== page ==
- Measure a cup of water in a large (2-4 cup) measuring cup. Then explain how when it gets poured into the 1-cup measuring cup, it’s the same quantity. You can also talk about how it’s half full in one, but full in the other. (lots of great measuring discussions here).
- Play a scooping/transfer game with measuring spoons or cups. We did this a lot with beans and even just with the snack she was eating at the time being. The smaller measuring spoons were the most challenging, making ti a fun game for her.
Time & Duration Even small toddlers can enjoy looking at the time and learning about duration. A great way for them to start understanding this is by using a simple egg timer. Not only is it useful just in an overall understand, but it’s a valuable parenting tool too to encourage and teach waiting to those young learners.
- Play with a stop watch! This can be done both as a parent timing a child or vice versa. It’s fun t see how long it takes to do certain tasks. You might see who can build a tower of 10 blocks the fastest or some other similar activity.
- Name the numbers on the clock.
- Watch the clock and see how the numbers change.
- Listen to a ticking analog clock.
How Many? Simple counting For us, we have not actually formally done numbers in tot-school. My daughter loves numbers and we have explored them quite a bit, but this was a way to just give her a sneak peek into counting and numbers by measuring “how many?” Exploring Volume & Quantity
- My toddler loved filling glasses with water and we could measure how much she had to drink by seeing if it was full, half full, or empty.
- We would do simple transfer games to explore both volume and quantity. This was a great way to incorporate learning into snack time.
- We played other games and activities to explore these concepts as well. The Hungry Monkey Game was great for this because we counted to see how many bananas the monkey could eat and also how full the barrel was of bananas.
Temperature & Weather Both precise and relative measurements can be taken with temperature. We talked about hot and cold but also pulled out the thermometer.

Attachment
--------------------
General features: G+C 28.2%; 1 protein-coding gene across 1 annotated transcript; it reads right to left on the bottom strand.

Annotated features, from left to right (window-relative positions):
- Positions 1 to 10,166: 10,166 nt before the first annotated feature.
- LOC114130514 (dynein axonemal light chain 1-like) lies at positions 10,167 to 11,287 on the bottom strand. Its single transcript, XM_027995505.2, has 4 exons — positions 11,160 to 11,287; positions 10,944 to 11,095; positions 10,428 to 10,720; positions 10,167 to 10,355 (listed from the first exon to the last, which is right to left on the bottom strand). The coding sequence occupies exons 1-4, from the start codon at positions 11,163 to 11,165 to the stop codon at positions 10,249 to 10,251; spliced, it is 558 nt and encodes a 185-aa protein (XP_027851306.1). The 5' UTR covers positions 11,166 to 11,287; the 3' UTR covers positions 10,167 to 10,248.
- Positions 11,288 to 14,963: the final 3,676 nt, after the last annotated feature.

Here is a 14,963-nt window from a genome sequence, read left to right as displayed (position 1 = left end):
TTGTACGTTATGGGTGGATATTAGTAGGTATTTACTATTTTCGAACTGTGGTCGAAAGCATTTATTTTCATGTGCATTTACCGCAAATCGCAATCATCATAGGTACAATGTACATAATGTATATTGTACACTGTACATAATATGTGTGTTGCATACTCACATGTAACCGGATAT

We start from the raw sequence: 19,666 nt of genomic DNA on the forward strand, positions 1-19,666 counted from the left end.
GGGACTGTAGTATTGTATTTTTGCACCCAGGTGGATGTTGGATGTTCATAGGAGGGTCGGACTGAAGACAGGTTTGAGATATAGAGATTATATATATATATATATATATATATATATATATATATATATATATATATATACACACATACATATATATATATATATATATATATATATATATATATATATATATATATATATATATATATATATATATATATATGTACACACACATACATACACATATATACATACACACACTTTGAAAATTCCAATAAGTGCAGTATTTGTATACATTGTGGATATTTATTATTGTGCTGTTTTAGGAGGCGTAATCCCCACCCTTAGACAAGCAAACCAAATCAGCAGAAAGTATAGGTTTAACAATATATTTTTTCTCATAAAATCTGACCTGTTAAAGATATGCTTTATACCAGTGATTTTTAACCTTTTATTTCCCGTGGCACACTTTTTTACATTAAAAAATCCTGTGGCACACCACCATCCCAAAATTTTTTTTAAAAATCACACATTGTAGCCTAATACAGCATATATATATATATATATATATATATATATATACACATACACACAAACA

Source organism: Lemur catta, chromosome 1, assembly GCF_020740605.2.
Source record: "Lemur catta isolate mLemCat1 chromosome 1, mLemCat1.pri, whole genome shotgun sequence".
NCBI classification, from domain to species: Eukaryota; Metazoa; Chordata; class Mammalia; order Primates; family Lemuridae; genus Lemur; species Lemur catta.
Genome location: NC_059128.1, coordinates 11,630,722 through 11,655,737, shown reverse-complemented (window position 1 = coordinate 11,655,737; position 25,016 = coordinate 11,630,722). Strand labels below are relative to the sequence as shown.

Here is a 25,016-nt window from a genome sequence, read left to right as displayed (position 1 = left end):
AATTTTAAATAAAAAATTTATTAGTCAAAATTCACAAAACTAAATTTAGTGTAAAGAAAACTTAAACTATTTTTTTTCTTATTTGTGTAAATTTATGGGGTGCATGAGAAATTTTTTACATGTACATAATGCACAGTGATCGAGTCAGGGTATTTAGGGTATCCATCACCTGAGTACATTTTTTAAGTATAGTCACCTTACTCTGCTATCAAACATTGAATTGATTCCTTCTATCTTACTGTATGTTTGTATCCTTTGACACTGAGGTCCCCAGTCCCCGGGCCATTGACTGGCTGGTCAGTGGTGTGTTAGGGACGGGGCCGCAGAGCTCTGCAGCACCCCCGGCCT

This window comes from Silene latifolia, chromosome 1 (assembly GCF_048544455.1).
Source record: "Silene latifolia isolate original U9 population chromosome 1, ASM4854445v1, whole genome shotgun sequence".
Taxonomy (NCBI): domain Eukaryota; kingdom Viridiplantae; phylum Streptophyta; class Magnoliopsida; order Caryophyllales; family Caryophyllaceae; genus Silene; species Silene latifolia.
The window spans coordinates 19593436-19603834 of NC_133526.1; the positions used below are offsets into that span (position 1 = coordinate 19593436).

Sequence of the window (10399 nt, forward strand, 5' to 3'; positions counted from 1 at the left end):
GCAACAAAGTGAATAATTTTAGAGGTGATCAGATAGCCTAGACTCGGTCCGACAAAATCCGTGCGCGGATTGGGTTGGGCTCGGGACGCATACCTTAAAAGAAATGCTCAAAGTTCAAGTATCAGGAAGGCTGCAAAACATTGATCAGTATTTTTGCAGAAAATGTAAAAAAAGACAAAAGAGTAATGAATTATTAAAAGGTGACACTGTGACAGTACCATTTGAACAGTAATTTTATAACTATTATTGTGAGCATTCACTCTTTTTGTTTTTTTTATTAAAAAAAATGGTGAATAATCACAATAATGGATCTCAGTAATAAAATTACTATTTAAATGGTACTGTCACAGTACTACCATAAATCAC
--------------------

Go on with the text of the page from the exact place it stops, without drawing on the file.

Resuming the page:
- Log the daily temperature outside.
- Feel the outside of a beverage glass. Is it hot or cold? Does it change?
- Take body temperature.
- Get a small rain gauge and see how much rain has fallen in a certain length of time.
Comparison This goes along with temperature in that measuring on a very primary level is a comparison. For the youngest toddlers, heavy and light are about as in depth as you can go, but it’s still a great way to introduce comparison measuring. However, around the ages of 3 and 4 and then older, heavier and lighter can be explored and deduced.
- Heavy vs. Light
- Full vs. empty
- Tall vs. Short
Bible Verse of the week: Deuteronomy 25:15 “You must have accurate and honest weights and measures, so that you may live long in the land the LORD your God is giving you.”
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Kara is an author and advocate for positive, grace-filled parenting. She is homeschooler to her 4 children living on a farm in New England. She believes in creative educational approaches to help kids dive deeper into a rich learning experience and has her degree in Secondary Education & Adolescent Childhood Development. She is passionate about connecting with and helping other parents on their journey to raise awesome kids!